NAIROBI, Kenya — Kenya's Supreme Court on Saturday upheld the election of Uhuru Kenyatta as the country's next president and the loser accepted that verdict, ending an election season that riveted the nation with fears of a repeat of the 2007-08 postelection violence.
Kenyatta supporters flooded the streets of downtown Nairobi, honking horns, blowing plastic noisemakers and chanting.
But supporters of defeated Prime Minister Raila Odinga angrily protested after the verdict and police fired tear gas at them outside the Supreme Court as well as in the lakeside city of Kisumu, Odinga's hometown.
Two young men participating in riots were fatally shot in Kisumu, police said, although it was not clear by whom.
The Supreme Court verdict — following a drawn-out court case that raised tensions across the nation — means that Kenyatta, the son of Kenya's first president, is to be sworn in as president on April 9. He will become the second sitting president in Africa to face charges at the International Criminal Court.
Kenyatta and Deputy President-elect William Ruto face charges that they helped orchestrate the 2007-08 postelection violence in which more than 1,000 people died. Both deny the charges.
Kenyatta's win may complicate the U.S. relationship with Kenya. Because of the charges against Kenyatta, the United States, Britain and other European countries have said they may have limited contact with the new president.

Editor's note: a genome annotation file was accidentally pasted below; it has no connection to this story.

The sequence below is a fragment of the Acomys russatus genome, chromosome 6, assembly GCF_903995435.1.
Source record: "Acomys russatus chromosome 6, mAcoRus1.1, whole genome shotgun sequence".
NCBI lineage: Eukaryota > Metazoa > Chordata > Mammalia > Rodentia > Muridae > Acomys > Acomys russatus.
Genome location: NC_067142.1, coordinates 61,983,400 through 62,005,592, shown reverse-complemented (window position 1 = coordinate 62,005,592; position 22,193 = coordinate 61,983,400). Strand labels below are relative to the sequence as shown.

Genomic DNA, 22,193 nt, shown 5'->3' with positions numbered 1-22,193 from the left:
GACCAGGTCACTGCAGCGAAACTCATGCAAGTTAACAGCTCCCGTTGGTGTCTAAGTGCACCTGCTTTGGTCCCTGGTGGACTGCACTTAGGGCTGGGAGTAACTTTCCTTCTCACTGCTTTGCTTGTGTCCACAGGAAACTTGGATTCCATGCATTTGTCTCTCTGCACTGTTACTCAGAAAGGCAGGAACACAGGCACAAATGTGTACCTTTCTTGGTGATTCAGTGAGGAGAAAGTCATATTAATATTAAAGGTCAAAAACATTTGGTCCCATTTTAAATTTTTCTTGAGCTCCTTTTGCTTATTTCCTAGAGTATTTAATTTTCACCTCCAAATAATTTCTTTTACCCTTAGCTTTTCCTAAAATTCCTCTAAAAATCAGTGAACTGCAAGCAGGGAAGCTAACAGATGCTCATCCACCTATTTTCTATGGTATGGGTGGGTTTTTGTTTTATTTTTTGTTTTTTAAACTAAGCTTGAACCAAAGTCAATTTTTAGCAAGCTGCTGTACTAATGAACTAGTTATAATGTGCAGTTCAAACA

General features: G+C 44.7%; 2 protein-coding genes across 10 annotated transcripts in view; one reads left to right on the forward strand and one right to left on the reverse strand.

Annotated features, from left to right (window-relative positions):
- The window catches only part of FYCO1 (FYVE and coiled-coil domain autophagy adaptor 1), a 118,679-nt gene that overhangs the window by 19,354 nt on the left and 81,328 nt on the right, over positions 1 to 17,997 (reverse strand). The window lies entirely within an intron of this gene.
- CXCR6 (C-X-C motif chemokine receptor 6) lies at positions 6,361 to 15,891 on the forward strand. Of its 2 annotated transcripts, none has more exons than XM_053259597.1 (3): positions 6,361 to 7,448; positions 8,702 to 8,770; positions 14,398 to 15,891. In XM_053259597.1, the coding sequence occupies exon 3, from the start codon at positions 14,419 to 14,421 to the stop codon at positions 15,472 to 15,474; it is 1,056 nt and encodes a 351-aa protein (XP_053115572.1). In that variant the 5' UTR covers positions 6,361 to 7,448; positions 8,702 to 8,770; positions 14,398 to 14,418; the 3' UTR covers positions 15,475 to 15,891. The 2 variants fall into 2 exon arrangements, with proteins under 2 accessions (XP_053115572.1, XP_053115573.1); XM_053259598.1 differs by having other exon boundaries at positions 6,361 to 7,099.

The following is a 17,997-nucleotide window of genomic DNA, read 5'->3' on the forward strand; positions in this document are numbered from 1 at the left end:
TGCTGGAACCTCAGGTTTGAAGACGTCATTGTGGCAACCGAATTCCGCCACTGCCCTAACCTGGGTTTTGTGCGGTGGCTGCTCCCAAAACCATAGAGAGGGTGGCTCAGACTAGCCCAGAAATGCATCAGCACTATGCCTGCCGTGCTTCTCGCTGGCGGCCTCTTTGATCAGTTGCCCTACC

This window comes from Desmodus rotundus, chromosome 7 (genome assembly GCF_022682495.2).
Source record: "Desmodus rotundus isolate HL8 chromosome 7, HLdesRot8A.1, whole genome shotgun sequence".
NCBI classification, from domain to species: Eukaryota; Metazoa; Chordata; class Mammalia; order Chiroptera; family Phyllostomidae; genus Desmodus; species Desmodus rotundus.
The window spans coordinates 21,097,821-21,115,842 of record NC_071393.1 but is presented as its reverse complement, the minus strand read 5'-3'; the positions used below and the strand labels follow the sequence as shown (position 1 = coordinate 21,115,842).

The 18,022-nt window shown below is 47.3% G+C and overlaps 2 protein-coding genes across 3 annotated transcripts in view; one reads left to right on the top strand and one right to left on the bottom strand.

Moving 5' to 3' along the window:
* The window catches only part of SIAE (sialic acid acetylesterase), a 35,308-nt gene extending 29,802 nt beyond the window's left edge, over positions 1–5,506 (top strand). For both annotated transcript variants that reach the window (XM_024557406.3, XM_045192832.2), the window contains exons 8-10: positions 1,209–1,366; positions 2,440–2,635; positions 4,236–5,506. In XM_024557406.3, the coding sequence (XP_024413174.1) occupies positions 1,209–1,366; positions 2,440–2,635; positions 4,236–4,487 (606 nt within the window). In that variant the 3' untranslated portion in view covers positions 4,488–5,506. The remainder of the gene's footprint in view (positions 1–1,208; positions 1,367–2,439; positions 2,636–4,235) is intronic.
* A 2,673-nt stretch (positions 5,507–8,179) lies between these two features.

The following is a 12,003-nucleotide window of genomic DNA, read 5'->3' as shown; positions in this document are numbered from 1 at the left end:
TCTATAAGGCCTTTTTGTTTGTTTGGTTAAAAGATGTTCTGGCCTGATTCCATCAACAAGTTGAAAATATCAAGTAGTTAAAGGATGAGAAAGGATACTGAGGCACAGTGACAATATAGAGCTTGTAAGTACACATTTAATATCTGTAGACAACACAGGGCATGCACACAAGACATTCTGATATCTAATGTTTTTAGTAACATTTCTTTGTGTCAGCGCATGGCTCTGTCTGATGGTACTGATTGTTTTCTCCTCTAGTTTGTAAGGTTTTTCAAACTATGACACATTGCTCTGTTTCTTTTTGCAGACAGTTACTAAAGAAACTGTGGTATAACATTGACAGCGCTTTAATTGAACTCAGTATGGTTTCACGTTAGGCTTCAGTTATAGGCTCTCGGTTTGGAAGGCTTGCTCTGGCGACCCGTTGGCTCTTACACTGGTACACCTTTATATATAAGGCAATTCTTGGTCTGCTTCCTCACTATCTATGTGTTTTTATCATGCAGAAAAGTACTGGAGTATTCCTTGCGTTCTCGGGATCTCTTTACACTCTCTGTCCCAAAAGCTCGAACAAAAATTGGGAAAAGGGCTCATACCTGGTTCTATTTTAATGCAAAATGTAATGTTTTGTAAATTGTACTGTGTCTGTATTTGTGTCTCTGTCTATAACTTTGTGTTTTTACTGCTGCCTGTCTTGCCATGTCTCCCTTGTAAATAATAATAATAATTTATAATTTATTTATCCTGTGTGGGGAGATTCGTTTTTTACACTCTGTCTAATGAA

The White House congratulated Kenyatta in a statement, which urged Kenyans "to peacefully accept the results of the election."
Lawyers for Odinga, the loser in Kenya's last two elections, had argued before the Supreme Court that the election was marred by irregularities and that Kenyatta did not win enough votes to avoid a runoff. According to official results, Kenyatta won 50.07 percent of the vote.
The Supreme Court's unanimous decision, read out by Chief Justice Willy Mutunga, said that the election was "conducted in compliance with the constitution and the law" and that Kenyatta and Ruto were legally elected.
In a victory speech late Saturday, Kenyatta urged Kenyans to move past the election and pledged to "work with, and serve, all Kenyans without discrimination whatsoever."
"Above all, let us continue to pray for peace in our country," he said.